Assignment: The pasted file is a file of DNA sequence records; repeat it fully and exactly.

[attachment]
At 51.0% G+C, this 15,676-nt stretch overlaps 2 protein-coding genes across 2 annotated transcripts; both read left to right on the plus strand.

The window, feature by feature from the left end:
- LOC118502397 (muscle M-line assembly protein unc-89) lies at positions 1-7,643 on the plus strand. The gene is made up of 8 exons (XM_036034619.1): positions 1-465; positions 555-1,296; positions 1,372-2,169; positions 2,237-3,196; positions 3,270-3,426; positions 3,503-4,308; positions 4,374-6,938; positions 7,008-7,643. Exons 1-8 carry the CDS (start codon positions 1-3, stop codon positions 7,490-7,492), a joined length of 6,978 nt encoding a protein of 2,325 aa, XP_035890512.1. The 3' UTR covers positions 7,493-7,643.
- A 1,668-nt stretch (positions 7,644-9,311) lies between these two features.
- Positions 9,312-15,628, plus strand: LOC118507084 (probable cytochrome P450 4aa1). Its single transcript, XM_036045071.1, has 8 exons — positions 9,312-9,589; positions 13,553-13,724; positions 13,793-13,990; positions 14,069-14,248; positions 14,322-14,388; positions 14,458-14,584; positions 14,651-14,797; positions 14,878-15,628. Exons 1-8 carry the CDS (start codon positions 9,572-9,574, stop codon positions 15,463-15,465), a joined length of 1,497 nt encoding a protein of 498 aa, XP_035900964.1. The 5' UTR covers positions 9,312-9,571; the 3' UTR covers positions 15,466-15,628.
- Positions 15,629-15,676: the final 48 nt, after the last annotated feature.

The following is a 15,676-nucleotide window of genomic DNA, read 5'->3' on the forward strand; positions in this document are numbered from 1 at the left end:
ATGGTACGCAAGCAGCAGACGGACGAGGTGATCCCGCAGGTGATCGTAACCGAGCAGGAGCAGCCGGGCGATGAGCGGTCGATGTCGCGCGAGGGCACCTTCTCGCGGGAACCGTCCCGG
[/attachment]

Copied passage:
At 51.0% G+C, this 15,676-nt stretch overlaps 2 protein-coding genes across 2 annotated transcripts; both read left to right on the plus strand.

The window, feature by feature from the left end:
- LOC118502397 (muscle M-line assembly protein unc-89) lies at positions 1-7,643 on the plus strand. The gene is made up of 8 exons (XM_036034619.1): positions 1-465; positions 555-1,296; positions 1,372-2,169; positions 2,237-3,196; positions 3,270-3,426; positions 3,503-4,308; positions 4,374-6,938; positions 7,008-7,643. Exons 1-8 carry the CDS (start codon positions 1-3, stop codon positions 7,490-7,492), a joined length of 6,978 nt encoding a protein of 2,325 aa, XP_035890512.1. The 3' UTR covers positions 7,493-7,643.
- A 1,668-nt stretch (positions 7,644-9,311) lies between these two features.
- Positions 9,312-15,628, plus strand: LOC118507084 (probable cytochrome P450 4aa1). Its single transcript, XM_036045071.1, has 8 exons — positions 9,312-9,589; positions 13,553-13,724; positions 13,793-13,990; positions 14,069-14,248; positions 14,322-14,388; positions 14,458-14,584; positions 14,651-14,797; positions 14,878-15,628. Exons 1-8 carry the CDS (start codon positions 9,572-9,574, stop codon positions 15,463-15,465), a joined length of 1,497 nt encoding a protein of 498 aa, XP_035900964.1. The 5' UTR covers positions 9,312-9,571; the 3' UTR covers positions 15,466-15,628.
- Positions 15,629-15,676: the final 48 nt, after the last annotated feature.

The following is a 15,676-nucleotide window of genomic DNA, read 5'->3' on the forward strand; positions in this document are numbered from 1 at the left end:
ATGGTACGCAAGCAGCAGACGGACGAGGTGATCCCGCAGGTGATCGTAACCGAGCAGGAGCAGCCGGGCGATGAGCGGTCGATGTCGCGCGAGGGCACCTTCTCGCGGGAACCGTCCCGG